By: Shlomit Ebbin  | 

Twice Weekly COVID Testing To Begin After Holiday

Bi-weekly COVID testing will return to campus starting Oct. 4, the COVID monitoring team emailed undergraduate students on Sep. 23. This protocol applies to all students regardless of their vaccination status. 

Testing will take place on Mondays and Thursdays on both campuses. Failure to test will result in the deactivation of the student’s ID until the results of a PCR test taken off campus are uploaded to Inside Track. Testing on Oct. 4, when in-person school resumes, will be from 10 a.m to 3 p.m in Yagoda Commons for Beren Campus and from 12 p.m. to 5 p.m. in Weissberg Commons for Wilf Campus. 

“Details on future testing dates, times, and locations will be shared shortly,” the email stated. 

“In addition to having a vaccinated campus, masking and testing are part of a multi-layered approach to safety,” a YU spokesperson told The Commentator. The university is taking these steps, “out of [an] abundance of caution,” the spokesperson added. “We will continue to monitor NYC and NYS guidance, and will update the testing protocols with our medical director’s guidance. We appreciate our students' compliance with the protocols to help keep our campuses healthy and safe.”

COVID-19 cases in New York City have been slightly decreasing since the beginning of August, according to NYC Health. The data of the 1,612 cases from the week of Sep. 12 showed that 12.9% of those cases were of unvaccinated individuals. Some New York City colleges, like Columbia University, have random sample testing protocols for vaccinated students, while others, like New York University, do not require testing for vaccinated students and faculty.

The introduction of on-campus COVID testing follows the recent addition of a mask mandate. On Aug. 24, the YU Faculty Council passed a resolution that called for YU to mandate masks indoors, regardless of vaccination status. The establishment of the mandate in administrative and academic buildings began on Aug. 30 after two full days of in-person class without any COVID-19 restrictions. The mandate excludes residence halls and dining facilities. Some students responded to the mandate by calling for an alternative solution, while others supported it and encouraged fellow students to comply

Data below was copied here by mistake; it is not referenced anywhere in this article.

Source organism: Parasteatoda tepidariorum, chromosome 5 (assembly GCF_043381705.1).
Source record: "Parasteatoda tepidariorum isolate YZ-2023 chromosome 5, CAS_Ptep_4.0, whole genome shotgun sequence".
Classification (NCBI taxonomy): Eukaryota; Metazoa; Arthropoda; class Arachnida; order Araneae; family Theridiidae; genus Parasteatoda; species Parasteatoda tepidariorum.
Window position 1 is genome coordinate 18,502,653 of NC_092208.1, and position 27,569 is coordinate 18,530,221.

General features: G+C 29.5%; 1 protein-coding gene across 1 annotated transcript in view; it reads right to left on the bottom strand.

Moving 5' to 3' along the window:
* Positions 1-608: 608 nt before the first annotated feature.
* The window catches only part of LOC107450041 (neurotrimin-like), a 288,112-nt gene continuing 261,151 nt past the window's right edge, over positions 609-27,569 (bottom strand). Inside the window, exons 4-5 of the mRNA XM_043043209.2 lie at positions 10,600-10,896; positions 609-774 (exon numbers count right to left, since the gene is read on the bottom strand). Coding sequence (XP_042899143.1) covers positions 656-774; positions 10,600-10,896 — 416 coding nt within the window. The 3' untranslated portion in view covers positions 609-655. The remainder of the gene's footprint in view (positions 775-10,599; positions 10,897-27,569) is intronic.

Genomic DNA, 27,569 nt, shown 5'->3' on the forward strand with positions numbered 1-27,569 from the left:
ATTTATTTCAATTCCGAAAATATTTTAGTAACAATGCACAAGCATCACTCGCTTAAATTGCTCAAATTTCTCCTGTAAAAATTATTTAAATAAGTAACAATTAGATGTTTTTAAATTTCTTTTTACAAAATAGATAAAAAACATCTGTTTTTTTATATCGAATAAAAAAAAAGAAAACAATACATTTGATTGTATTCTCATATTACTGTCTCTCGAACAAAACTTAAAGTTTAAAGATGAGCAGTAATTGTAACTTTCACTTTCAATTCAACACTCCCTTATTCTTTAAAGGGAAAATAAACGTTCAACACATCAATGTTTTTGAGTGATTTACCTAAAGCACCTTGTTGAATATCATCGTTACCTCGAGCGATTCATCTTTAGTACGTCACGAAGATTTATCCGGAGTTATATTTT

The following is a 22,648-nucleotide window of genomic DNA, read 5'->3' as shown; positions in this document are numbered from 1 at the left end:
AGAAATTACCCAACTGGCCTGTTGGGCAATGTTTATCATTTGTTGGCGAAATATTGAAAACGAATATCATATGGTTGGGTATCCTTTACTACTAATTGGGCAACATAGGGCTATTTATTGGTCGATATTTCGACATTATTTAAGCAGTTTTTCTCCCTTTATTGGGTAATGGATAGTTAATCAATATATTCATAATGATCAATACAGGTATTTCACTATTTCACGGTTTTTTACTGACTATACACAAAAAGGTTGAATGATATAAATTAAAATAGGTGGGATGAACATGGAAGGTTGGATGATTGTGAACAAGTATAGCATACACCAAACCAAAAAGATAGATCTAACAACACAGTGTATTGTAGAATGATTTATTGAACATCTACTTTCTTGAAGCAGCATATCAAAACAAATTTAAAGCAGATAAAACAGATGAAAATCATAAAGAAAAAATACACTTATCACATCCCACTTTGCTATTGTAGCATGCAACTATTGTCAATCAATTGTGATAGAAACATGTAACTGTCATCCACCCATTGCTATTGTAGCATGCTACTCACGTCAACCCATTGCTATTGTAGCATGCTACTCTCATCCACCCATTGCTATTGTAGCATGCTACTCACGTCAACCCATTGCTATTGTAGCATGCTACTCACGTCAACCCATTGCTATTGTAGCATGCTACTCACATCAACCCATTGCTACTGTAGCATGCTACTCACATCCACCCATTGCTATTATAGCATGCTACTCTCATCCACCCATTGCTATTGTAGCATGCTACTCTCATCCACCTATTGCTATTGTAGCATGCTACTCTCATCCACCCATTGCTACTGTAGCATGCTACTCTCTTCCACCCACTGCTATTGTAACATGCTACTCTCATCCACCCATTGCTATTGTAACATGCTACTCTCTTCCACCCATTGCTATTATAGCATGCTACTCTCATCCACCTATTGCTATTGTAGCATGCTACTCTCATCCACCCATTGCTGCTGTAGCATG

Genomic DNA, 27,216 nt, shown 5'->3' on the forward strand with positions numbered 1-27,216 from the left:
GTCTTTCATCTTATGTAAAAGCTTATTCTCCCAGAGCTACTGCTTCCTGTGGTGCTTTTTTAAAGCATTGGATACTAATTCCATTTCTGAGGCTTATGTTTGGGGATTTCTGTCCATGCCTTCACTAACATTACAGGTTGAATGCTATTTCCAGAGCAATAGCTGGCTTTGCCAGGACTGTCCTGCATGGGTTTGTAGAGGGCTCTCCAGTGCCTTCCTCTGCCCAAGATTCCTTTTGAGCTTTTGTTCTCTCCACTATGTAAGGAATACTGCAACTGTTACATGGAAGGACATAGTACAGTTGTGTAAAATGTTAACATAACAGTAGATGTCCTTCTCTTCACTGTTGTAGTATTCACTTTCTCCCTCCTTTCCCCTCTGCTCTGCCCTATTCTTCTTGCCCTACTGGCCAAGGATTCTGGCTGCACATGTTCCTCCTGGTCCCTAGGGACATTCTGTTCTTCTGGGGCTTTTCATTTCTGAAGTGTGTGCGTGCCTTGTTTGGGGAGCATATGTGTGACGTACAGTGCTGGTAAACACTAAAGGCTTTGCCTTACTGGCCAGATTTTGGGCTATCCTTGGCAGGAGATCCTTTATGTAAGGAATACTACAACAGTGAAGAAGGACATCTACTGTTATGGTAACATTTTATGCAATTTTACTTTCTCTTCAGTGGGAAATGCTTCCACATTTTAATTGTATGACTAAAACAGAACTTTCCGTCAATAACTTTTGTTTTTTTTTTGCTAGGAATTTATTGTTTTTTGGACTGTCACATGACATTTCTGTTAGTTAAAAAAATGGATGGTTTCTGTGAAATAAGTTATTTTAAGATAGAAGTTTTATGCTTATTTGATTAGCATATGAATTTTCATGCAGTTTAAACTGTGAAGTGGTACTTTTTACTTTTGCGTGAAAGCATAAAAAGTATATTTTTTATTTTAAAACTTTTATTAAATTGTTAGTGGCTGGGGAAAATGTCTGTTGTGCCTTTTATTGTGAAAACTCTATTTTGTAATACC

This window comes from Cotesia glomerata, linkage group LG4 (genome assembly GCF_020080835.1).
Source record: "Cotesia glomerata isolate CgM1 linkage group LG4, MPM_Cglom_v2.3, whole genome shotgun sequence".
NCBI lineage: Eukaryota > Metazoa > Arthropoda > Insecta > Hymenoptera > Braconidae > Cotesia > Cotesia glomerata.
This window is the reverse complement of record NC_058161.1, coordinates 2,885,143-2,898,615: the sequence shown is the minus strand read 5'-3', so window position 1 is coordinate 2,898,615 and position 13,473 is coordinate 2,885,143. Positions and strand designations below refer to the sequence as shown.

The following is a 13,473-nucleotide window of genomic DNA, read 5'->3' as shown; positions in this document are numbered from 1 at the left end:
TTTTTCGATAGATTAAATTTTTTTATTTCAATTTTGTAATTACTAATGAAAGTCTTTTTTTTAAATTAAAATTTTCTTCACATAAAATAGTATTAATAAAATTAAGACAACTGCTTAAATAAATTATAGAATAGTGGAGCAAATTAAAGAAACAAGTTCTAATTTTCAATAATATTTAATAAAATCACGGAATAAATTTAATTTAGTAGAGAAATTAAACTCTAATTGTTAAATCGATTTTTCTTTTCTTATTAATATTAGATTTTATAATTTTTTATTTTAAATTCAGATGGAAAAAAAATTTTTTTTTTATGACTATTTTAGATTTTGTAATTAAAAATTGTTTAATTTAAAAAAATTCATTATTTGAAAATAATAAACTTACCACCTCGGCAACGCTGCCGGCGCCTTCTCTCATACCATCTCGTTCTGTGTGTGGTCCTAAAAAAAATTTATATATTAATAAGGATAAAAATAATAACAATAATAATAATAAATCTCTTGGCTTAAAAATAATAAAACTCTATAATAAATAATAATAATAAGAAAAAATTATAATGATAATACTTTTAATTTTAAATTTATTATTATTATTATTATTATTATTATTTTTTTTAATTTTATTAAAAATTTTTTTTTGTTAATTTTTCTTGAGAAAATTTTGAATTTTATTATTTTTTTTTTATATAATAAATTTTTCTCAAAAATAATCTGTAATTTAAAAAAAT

The monitoring team’s email also announced that students must upload proof of a negative COVID test prior to returning to campus after the break. The test must be taken no more than five days before returning to campus. Unlike all future COVID testing requirements, a rapid antigen test is allowed in this case “due to the timing of the Holiday and the turnaround time of PCR test results.” In lieu of a negative COVID test, students may upload a positive COVID test from 10-90 days ago. 

Students “should NOT” go to class or work if they don’t feel well, and they should get a PCR test immediately. If a student tests positive, they should send an email to for assistance with “isolation, quarantine, and other support.” Students are encouraged to reach out to their professors directly about class absence concerns and questions. 

The COVID monitoring team said that it will continue to inform close contacts of positive-tested students and provide them with advice regarding the next steps, such as if they should quarantine or be tested based on the guidance of the medical director. 

“We know that COVID protocols can be challenging and that there is a bit of fatigue around the requirements,” the COVID monitoring team acknowledged in the email. “However, please know that you have partners in the faculty, staff, and administrators that appreciate your position and are dedicated to fostering a safe and positive learning experience.”

Last year, students were required to take part in YU’s COVID-19 monitoring program by testing twice a week. Students who missed three consecutive tests were temporarily banned from campus. 

Some students were supportive of the implementation of COVID testing. “As much as I, nor anyone else, enjoyed the demands of the COVID-19 monitoring program, I understand the university's decision to reinstate it for the weeks after the chagim break,” shared Zach Ottenstein (YC ‘22). “YU has worked tirelessly to get us to a point where we can have a safe on campus experience and it would be unfortunate if that went up in smoke due to people not being diligent.”

Others weren’t as excited. “Although I understand why YU wants to be extra cautious, I feel that two times a week is a bit excessive due to the fact that we're all vaccinated,” said Ayelet Marder (SCW ‘22). “If someone isn't feeling well or is nervous, they would be able to get tested on their own. Of course, I know YU is acting with the guidance of their COVID monitoring team and I trust that they’re doing what’s best for the community.” 

As of publication, there is no communication to alumni on COVID testing and accessing campus.

Editor's Note: This article was updated on Oct. 3 to correct when the initial email was sent out, which was on Sept. 23, not Sept. 24.

Photo Caption: Students were tested twice a week last year.

Photo Credit: Yeshiva University